This is v5.2 of BSP, the most popular node builder for Doom.

BSP is currently maintained by Colin Phipps. Please see the BSP entries in my blog for news about BSP, and the latest releases. But in practice, BSP is an old and mature tool; I just update it every now and then to fix any problems compiling it for new systems.

What are Nodes?

Before you can play a level that you have created, you must use a node builder to create the data that Doom will use to render the level. Doom uses a rendering algorithm based on a binary space partition, otherwise known as a BSP tree. This is stored in a data lump called NODES in the WAD file. This data structure must be precalculated and stored in the WAD file befor the level can be played; the tool that does this is called a node builder.

BSP is one of several node builders that can do this. There are others: idbsp is the original node builder that id Software used on the original Doom levels, for instance. BSP was the best known and most widely used node builder throughout the height of the Doom editing craze in the mid 1990s.


Getting BSP

For Linux and UNIX systems, you download and compile the BSP source code. bsp-5.2.tar.bz2 contains complete source code. See the included file INSTALL for instructions.

For DOS and Win32 systems, download, which contains binaries for DOS and Win32 (that is, Windows 95/98/NT/ME/2000/XP). bsp.exe is the version for DOS (note: it requires the accompanying dos4gw.exe). bsp-w32.exe is the version for Win32. Note that I have not released BSP 5.2 on DOS/Windows, because there were no changes in this version that would affect the DOS/Windows release.


bsp [ -noreject ] [-factor nn ] [ -q ] [ -picknode { traditional | visplane } ] [ -blockmap { old | comp } ] inwad [ [ -o ] outwad ]


Causes any existing REJECT lump in the WAD file not to be replaced.
-factor nn
Used for tuning the node builder. The number supplied is the weighting applied when a choice of nodeline requires other lines to be split. Increasing this value from the default of 17 will reduce the number of extra line splits, but this will generally cause a less balanced node tree. The default is usually fine.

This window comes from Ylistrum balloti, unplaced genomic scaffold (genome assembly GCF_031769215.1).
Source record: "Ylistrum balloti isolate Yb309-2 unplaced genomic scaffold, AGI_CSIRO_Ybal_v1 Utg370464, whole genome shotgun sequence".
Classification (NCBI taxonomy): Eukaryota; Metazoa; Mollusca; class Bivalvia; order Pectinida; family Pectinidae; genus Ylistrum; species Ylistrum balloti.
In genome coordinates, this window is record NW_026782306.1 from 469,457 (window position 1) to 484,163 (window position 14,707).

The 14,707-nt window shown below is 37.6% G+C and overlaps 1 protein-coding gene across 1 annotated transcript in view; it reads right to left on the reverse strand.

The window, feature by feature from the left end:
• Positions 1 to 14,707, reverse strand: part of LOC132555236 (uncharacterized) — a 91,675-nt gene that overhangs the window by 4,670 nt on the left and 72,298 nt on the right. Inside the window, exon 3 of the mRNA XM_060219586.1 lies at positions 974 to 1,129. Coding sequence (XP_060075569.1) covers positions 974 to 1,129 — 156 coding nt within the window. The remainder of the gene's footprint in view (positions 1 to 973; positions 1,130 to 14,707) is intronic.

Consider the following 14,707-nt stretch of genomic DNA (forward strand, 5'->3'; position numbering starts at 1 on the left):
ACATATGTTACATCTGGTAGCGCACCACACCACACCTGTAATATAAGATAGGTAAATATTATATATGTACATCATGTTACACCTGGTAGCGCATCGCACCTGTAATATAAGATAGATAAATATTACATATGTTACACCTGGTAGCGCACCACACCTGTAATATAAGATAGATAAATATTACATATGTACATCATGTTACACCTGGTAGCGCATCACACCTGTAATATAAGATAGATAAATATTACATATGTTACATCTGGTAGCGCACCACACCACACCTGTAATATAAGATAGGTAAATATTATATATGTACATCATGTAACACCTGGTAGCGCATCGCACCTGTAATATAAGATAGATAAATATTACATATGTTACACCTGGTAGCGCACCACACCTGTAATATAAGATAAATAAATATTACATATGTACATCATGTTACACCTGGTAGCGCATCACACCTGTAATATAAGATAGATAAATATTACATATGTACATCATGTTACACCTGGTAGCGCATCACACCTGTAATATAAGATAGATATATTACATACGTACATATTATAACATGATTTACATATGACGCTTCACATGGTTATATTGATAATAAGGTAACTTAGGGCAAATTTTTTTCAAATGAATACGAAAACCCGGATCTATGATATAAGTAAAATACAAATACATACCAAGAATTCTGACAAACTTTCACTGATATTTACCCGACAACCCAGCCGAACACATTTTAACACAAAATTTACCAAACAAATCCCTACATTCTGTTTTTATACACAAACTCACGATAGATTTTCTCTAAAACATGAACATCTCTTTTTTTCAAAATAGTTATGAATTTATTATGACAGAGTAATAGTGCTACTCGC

Causes BSP to run quietly, only printing output if there are errors or warnings.
Determines the nodeline selection algorithm. The "traditional" option is best for most Doom levels. For levels which are intended for the original doom2.exe and suffer from some marginal visplane overflows, the "visplane" algorithm is designed to minimise these and may help in some cases. See the included visplane.txt for more information.
Selects the blockmap generation algorithm. The default "old" algorithm generates a simple and correct blockmap. The newer "comp" version produces a compressed blockmap, by reusing identical blocks which should be equivalent in actual use. The "comp" version is therefore better but it relatively untested so is not yet enabled by default.

inwad is the input WAD file. This may contain any number of levels and other lumps. The nodes and associated data resources will be built for every level in this WAD. Any other data present in the WAD will be copied to the output WAD unchanged.

outwad is the output WAD file. If the output file already exists, BSP will write it's output to a temporary file while it is working, and will only overwrite the output file once it is finished. In particular, it is safe for outwad to be the same as inwad, although this is not recommended unless you keep other backups :-).

Either inwad or outwad can be pipes or special files. On most UNIX systems, you can have BSP read from STDIN and write to STDOUT by using it as follows: bsp -q /dev/stdin /dev/stdout

Special Effects


Node builder for DOOM levels (c) 1998 Colin Reed, Lee Killough
                             (c) 2001 Simon Howard
                             (c) 2000,2001,2002,2006 Colin Phipps

This program is free software; you can redistribute it and/or modify it under the terms of the GNU General Public License as published by the Free Software Foundation; either version 2 of the License, or (at your option) any later version. See the file COPYING for details.

See the included file AUTHORS for a complete list of contributors.